Gifts or bequests with conditions that inhibit the Art Museum's exercise of judgement concerning the use of its Collection will be referred to the Board.

The University of Queensland Art Museum will be attentive to the regulations and procedures of the Federal Government’s Cultural Gifts Program when considering any gift proposed through this program.

All acquisitions, including gifts and bequests, will be considered and approved by The University of Queensland Art Museum Director and reported to The University of Queensland Art Museum Board. This will be the formal mechanism for accession into the Collection. The value of donated works and the donors’ names will be forwarded to The University of Queensland Advancement Office.

Acquisitions under The University of Queensland Art Museum Director’s delegation will be subject to the approval of The University of Queensland Art Museum Board.

6. Collection Management

The University of Queensland Art Museum has a responsibility to preserve and document the Collection and all other items in its care according to museum industry standards and the official policies and procedures of the University as documented in the UQ Policy and Procedures Library (PPL) especially under Category 8: Community and Development Activities, including 8.20.1 Guidelines for the Management of Museums and Collections, and as documented in 9.50.02b Property Plant and Equipment - Procedures, particular Section 10, Museums and Other Collections (including Works of Art).

The University of Queensland Art Museum will balance the developmental needs of the Collection with its overall responsibility for the care and management of the existing collection.

When acquiring works, the University of Queensland Art Museum will give due consideration to the resources required to house and maintain these acquisitions.

6.1 Collection management procedures

These include:

  • A unique accession number will be assigned to each object.
  • Hard copy, photographic and electronic documentation of the object will be maintained.
  • Documentation and management of the Collection will be administered through the KE EMu database, allowing reports to be generated on the Collection, and allowing students and researchers limited access to Collection data.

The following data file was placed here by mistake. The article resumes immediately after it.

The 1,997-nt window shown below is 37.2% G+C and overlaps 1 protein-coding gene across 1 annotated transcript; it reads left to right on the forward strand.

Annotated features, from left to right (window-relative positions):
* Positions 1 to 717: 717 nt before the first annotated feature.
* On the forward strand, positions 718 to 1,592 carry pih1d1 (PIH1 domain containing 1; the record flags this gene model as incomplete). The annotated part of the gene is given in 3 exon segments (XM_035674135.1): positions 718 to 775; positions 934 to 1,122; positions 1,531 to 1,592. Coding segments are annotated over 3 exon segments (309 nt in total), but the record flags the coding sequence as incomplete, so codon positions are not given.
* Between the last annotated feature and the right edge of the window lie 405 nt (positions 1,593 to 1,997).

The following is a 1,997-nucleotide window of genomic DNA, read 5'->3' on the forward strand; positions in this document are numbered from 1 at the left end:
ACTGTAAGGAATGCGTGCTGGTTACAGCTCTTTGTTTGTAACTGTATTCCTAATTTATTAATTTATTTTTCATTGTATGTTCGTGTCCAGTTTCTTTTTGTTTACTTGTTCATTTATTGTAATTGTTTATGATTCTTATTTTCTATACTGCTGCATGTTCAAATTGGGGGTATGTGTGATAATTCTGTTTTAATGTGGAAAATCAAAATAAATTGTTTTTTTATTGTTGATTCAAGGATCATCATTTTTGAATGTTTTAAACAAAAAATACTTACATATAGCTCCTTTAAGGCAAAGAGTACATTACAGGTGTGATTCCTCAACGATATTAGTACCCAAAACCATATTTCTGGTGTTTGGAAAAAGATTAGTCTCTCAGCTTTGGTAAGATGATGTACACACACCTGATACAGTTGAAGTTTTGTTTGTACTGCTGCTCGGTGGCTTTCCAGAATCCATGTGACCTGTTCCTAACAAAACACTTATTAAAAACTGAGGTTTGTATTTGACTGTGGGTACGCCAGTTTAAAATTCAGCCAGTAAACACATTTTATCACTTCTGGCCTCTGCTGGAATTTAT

• Annual reports will include: stocktake; new acquisitions; and value of the Collection.
  • The Collection will be valued every five to seven years with adjustments to valuations monitored annually.
  • The condition of the Collection will be monitored according to the value of the work of art and/or exhibition demand, and objects at risk will be referred for treatment by qualified conservator/s.
  • Loans by external parties will be assessed and monitored.

7. Exhibition and Display

The University of Queensland Art Museum, as a priority, will regularly exhibit works from its own Collection. As a university museum, part of its core responsibility is to support teaching and research of visual culture.

The Collection will be given prominence through the organisation and presentation of exhibitions, publications, and public programs. The display of the Collection will be integral to the Art Museum's exhibition program.

The interpretation of the Collection will actively draw from the contribution of scholars and others engaged in research in the visual arts, and include opportunities for cross-disciplinary research.

8. De-accessioning and Collection Disposal

De-accessioning and the disposal of items from the University Art Collection will be carried out in the interests of collection development. The University of Queensland Art Museum regards the right to dispose of works as a necessary part of developing the Collection to its fullest potential, and a responsible mechanism for collection management. Strict guidelines for de-accessioning will follow established industry standards, and will be in accordance with the University's community responsibility to ensure that items currently in its care are disposed of in a way that their cultural value is not lost to the wider community.

Disposal will be carried out in a way consistent with University procedures.

All items for disposal will be considered and approved by The University of Queensland Art Museum Board. De-accessioning will require the final approval of the Vice-Chancellor.

The University of Queensland Art Museum will observe all legal, cultural or related issues in relation to disposal. It will be incumbent upon the University to identify any conditions attached to donated items. The University is obliged to honour such conditions of donation, or to seek variation with donors.

The University of Queensland Art Museum will dispose of items in a manner beneficial to the Collection and the cultural value of those items. Disposal may include sale, exchange, gift or destruction. Only other public collections may receive the gift of a de-accessioned work. Destruction of an item will be considered only if the item has deteriorated beyond repair or present a danger.

All proceeds gained from disposal will be used for collection development purposes.

Custodians
Director, The University of Queensland Art Museum
Dr Campbell Gray